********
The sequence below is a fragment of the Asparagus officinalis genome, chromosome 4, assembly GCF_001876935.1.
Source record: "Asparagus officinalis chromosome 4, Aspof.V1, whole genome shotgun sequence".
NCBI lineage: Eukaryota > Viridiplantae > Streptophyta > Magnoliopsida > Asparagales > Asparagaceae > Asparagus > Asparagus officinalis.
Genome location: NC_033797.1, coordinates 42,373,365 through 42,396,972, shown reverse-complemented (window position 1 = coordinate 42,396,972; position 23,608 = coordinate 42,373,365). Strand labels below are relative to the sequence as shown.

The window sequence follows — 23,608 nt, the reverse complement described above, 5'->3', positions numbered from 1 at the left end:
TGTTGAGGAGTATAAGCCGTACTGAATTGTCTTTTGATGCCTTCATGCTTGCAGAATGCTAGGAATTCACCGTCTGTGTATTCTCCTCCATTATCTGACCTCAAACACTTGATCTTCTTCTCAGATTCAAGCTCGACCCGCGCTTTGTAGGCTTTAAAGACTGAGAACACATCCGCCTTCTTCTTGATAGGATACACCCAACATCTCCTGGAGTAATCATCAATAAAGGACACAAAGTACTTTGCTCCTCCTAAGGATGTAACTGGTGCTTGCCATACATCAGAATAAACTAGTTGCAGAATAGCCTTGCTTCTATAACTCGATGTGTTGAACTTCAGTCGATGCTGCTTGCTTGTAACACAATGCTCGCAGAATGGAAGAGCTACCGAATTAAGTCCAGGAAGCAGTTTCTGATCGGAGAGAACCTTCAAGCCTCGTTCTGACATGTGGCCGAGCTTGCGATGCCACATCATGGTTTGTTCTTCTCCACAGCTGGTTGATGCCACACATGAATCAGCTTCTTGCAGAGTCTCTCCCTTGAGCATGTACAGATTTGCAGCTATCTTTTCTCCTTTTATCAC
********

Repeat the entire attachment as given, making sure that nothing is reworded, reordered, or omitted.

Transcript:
The sequence below is a fragment of the Asparagus officinalis genome, chromosome 4, assembly GCF_001876935.1.
Source record: "Asparagus officinalis chromosome 4, Aspof.V1, whole genome shotgun sequence".
NCBI lineage: Eukaryota > Viridiplantae > Streptophyta > Magnoliopsida > Asparagales > Asparagaceae > Asparagus > Asparagus officinalis.
Genome location: NC_033797.1, coordinates 42,373,365 through 42,396,972, shown reverse-complemented (window position 1 = coordinate 42,396,972; position 23,608 = coordinate 42,373,365). Strand labels below are relative to the sequence as shown.

The window sequence follows — 23,608 nt, the reverse complement described above, 5'->3', positions numbered from 1 at the left end:
TGTTGAGGAGTATAAGCCGTACTGAATTGTCTTTTGATGCCTTCATGCTTGCAGAATGCTAGGAATTCACCGTCTGTGTATTCTCCTCCATTATCTGACCTCAAACACTTGATCTTCTTCTCAGATTCAAGCTCGACCCGCGCTTTGTAGGCTTTAAAGACTGAGAACACATCCGCCTTCTTCTTGATAGGATACACCCAACATCTCCTGGAGTAATCATCAATAAAGGACACAAAGTACTTTGCTCCTCCTAAGGATGTAACTGGTGCTTGCCATACATCAGAATAAACTAGTTGCAGAATAGCCTTGCTTCTATAACTCGATGTGTTGAACTTCAGTCGATGCTGCTTGCTTGTAACACAATGCTCGCAGAATGGAAGAGCTACCGAATTAAGTCCAGGAAGCAGTTTCTGATCGGAGAGAACCTTCAAGCCTCGTTCTGACATGTGGCCGAGCTTGCGATGCCACATCATGGTTTGTTCTTCTCCACAGCTGGTTGATGCCACACATGAATCAGCTTCTTGCAGAGTCTCTCCCTTGAGCATGTACAGATTTGCAGCTATCTTTTCTCCTTTTATCAC